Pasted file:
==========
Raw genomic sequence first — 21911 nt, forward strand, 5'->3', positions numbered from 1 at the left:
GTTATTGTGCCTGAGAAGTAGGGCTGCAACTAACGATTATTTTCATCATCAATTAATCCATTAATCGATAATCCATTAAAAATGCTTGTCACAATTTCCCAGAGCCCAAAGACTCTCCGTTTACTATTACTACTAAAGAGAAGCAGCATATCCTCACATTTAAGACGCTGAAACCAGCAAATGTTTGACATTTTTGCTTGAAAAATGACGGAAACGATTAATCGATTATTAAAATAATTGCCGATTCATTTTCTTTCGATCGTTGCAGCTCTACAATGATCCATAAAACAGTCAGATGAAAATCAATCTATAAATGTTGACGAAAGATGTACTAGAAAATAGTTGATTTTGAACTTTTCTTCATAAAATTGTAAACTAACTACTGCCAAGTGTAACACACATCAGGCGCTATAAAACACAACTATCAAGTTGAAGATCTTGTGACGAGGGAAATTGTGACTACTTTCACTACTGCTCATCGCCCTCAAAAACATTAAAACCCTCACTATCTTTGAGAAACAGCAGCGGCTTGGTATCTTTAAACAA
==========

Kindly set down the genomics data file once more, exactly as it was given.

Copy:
Raw genomic sequence first — 21911 nt, forward strand, 5'->3', positions numbered from 1 at the left:
GTTATTGTGCCTGAGAAGTAGGGCTGCAACTAACGATTATTTTCATCATCAATTAATCCATTAATCGATAATCCATTAAAAATGCTTGTCACAATTTCCCAGAGCCCAAAGACTCTCCGTTTACTATTACTACTAAAGAGAAGCAGCATATCCTCACATTTAAGACGCTGAAACCAGCAAATGTTTGACATTTTTGCTTGAAAAATGACGGAAACGATTAATCGATTATTAAAATAATTGCCGATTCATTTTCTTTCGATCGTTGCAGCTCTACAATGATCCATAAAACAGTCAGATGAAAATCAATCTATAAATGTTGACGAAAGATGTACTAGAAAATAGTTGATTTTGAACTTTTCTTCATAAAATTGTAAACTAACTACTGCCAAGTGTAACACACATCAGGCGCTATAAAACACAACTATCAAGTTGAAGATCTTGTGACGAGGGAAATTGTGACTACTTTCACTACTGCTCATCGCCCTCAAAAACATTAAAACCCTCACTATCTTTGAGAAACAGCAGCGGCTTGGTATCTTTAAACAA